The intracellular drug delivery technology – details of which were published by Oregon State University and Oregon Health & Science University in the Journal of Controlled Release – employs nanotechnology to penetrate cells.
Researcher Ashwani Kumar told us the technology can be used to deliver a number of hydrophobic products, such as anticancer, antitubercular, anti-inflammatory, and antifungal drugs.
The nanodrills are engineered, self-assembling peptides that have a well-defined shape – or “drill-bit” – and a cell penetrating peptide over the surface.
“The self-assembling segment acts as a hydrophobic core to a variety of lipophilic small molecules and drugs which can be loaded with >90% encapsulation efficiency,” Kumar explained.
When transecting cells in-vitro, the team found the nanodrills easily entered the cells, and efficiently administered the payload.
“With different experimental techniques, we showed the presence of cell penetrating transactivator of transcription [TAT] peptide – over the surface in its native form is responsible for crossing the cell membrane.
“We also observed potent in-vivo delivery in mouse models demonstrating high localisation in liver within just two hours of IV injection,” he added.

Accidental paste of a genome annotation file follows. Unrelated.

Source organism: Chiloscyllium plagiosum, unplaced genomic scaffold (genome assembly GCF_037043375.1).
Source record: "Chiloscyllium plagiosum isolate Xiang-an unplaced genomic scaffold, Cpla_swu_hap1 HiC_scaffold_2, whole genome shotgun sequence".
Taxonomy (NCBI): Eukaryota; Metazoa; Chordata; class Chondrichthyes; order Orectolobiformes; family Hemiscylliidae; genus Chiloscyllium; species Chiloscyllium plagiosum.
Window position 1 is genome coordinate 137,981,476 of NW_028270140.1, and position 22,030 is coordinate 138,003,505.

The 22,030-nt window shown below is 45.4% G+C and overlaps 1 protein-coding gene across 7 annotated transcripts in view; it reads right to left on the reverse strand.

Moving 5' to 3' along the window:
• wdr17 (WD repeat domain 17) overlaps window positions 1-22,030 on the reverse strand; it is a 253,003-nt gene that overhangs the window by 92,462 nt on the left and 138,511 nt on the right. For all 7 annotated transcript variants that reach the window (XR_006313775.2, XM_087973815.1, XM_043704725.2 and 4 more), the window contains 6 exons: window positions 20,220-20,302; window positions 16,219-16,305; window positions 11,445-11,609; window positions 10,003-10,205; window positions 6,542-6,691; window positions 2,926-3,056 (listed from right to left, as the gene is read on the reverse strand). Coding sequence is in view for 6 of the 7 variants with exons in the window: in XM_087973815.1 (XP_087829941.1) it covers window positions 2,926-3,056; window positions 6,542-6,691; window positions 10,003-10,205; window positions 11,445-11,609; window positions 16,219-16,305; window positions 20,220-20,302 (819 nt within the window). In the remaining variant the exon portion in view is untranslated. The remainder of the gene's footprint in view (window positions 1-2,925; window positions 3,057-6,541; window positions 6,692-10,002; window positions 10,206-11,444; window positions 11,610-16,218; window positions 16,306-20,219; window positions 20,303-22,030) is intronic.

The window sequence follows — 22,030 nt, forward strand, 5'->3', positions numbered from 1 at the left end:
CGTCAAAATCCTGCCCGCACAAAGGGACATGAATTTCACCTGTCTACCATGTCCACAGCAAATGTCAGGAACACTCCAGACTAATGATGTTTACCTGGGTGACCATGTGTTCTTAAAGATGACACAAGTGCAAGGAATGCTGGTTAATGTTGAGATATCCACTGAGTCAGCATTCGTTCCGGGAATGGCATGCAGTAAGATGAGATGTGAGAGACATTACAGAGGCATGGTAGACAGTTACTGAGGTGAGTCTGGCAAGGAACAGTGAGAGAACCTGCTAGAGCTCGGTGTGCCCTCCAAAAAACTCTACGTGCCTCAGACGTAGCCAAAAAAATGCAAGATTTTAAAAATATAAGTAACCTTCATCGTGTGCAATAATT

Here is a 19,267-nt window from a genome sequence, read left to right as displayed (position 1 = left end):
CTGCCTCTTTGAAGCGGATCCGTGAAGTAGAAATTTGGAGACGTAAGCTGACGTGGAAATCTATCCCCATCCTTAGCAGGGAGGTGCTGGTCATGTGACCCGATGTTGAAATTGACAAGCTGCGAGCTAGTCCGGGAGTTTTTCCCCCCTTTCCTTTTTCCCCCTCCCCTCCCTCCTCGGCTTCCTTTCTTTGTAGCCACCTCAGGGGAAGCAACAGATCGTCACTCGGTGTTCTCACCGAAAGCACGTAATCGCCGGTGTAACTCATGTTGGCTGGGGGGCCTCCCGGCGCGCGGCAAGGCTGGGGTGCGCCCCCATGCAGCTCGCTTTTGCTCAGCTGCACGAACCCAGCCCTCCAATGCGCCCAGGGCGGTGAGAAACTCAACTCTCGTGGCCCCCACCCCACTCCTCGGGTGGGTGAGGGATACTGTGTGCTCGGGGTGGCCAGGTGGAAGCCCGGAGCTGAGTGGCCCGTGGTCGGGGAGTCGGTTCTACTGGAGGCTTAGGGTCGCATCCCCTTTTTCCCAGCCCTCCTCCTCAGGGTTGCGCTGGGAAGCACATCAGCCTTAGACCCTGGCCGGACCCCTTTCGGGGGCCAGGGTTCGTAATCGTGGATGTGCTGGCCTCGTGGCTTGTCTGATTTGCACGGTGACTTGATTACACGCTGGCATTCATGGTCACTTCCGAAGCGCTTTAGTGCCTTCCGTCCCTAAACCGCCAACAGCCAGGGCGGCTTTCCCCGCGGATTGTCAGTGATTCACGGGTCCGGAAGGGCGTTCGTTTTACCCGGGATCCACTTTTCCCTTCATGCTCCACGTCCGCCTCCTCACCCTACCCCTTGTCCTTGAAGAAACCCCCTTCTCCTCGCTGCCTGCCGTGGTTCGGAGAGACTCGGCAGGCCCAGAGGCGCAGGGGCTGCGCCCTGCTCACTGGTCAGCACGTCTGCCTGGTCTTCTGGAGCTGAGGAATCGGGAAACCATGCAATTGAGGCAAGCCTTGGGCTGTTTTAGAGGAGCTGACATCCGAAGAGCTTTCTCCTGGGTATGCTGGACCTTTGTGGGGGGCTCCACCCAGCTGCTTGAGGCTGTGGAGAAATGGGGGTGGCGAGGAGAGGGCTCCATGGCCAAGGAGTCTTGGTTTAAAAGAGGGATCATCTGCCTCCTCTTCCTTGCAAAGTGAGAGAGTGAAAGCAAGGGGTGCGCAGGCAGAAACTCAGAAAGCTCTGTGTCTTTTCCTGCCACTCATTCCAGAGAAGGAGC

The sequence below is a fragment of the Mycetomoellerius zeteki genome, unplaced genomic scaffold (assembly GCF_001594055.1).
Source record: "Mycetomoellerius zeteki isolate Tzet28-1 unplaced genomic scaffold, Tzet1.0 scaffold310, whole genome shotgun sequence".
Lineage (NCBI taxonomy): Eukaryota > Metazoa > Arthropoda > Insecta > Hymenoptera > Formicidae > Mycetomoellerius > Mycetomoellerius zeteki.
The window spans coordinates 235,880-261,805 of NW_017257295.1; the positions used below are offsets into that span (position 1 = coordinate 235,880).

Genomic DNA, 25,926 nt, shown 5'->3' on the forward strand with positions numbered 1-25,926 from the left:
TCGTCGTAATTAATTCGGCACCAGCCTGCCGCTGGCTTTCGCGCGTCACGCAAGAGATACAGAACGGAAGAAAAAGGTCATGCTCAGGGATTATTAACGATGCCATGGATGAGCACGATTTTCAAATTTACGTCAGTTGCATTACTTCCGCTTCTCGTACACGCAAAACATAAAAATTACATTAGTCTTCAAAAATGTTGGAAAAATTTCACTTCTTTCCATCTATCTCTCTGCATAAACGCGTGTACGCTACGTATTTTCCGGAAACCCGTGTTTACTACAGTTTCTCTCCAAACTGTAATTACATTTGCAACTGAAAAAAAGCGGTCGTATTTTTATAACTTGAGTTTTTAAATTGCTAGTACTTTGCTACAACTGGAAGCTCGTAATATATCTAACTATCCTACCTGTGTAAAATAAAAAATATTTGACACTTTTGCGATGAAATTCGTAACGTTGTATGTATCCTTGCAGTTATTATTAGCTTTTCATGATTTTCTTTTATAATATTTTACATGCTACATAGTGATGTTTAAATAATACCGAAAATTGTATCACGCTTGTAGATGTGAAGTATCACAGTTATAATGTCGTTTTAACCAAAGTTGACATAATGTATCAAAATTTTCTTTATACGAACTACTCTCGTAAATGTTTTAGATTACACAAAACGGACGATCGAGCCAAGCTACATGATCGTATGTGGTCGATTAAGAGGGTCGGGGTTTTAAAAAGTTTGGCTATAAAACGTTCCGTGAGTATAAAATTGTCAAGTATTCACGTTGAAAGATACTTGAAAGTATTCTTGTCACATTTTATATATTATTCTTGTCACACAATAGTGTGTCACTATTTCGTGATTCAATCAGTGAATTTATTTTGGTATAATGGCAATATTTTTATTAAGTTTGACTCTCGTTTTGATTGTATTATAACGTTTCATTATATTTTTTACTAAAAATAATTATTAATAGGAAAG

The researchers synthesized the nanodrills using solid-phase peptide synthesis.
“This technique is manual, simple economic and scalable which does not require any specialized instruments and gives the desired peptides with good yield and purity,” Kumar explained.
To characterize the synthetic peptides, the researchers used different spectral – mass, circular dichroism, fluorescence – and microscopic analysis – atomic force microscopy – which demonstrated nanodrill morphology, he added.
According to Kumar, the technology is cost-efficient.
The manual synthesis method consumes fewer reagents than automated peptide synthesizers, he told us, adding: “We could observe the formation of nanodrills with concentration as low as 200 micro molar solution of peptides.”
The researchers have filed a provisional patent, and hope to license out the technology.